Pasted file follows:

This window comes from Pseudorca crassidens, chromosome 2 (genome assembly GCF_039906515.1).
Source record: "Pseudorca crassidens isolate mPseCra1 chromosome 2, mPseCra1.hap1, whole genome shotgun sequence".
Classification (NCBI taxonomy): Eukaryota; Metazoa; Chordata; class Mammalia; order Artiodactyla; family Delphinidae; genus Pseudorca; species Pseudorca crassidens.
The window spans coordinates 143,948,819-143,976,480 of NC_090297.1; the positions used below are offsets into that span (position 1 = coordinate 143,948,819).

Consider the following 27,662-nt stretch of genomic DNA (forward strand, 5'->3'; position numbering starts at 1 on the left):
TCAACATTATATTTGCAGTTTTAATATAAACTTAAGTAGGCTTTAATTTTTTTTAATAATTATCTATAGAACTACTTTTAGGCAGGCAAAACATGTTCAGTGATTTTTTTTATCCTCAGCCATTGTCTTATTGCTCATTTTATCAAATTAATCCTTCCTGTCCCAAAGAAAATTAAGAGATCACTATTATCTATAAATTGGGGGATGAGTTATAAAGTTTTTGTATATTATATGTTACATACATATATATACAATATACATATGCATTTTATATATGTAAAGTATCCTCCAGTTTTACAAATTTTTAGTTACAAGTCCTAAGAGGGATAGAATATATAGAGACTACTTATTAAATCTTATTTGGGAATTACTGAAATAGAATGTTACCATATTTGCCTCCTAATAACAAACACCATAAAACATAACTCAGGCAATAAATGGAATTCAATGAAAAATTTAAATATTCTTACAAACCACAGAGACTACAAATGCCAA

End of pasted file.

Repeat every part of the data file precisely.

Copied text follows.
This window comes from Pseudorca crassidens, chromosome 2 (genome assembly GCF_039906515.1).
Source record: "Pseudorca crassidens isolate mPseCra1 chromosome 2, mPseCra1.hap1, whole genome shotgun sequence".
Classification (NCBI taxonomy): Eukaryota; Metazoa; Chordata; class Mammalia; order Artiodactyla; family Delphinidae; genus Pseudorca; species Pseudorca crassidens.
The window spans coordinates 143,948,819-143,976,480 of NC_090297.1; the positions used below are offsets into that span (position 1 = coordinate 143,948,819).

Consider the following 27,662-nt stretch of genomic DNA (forward strand, 5'->3'; position numbering starts at 1 on the left):
TCAACATTATATTTGCAGTTTTAATATAAACTTAAGTAGGCTTTAATTTTTTTTAATAATTATCTATAGAACTACTTTTAGGCAGGCAAAACATGTTCAGTGATTTTTTTTATCCTCAGCCATTGTCTTATTGCTCATTTTATCAAATTAATCCTTCCTGTCCCAAAGAAAATTAAGAGATCACTATTATCTATAAATTGGGGGATGAGTTATAAAGTTTTTGTATATTATATGTTACATACATATATATACAATATACATATGCATTTTATATATGTAAAGTATCCTCCAGTTTTACAAATTTTTAGTTACAAGTCCTAAGAGGGATAGAATATATAGAGACTACTTATTAAATCTTATTTGGGAATTACTGAAATAGAATGTTACCATATTTGCCTCCTAATAACAAACACCATAAAACATAACTCAGGCAATAAATGGAATTCAATGAAAAATTTAAATATTCTTACAAACCACAGAGACTACAAATGCCAA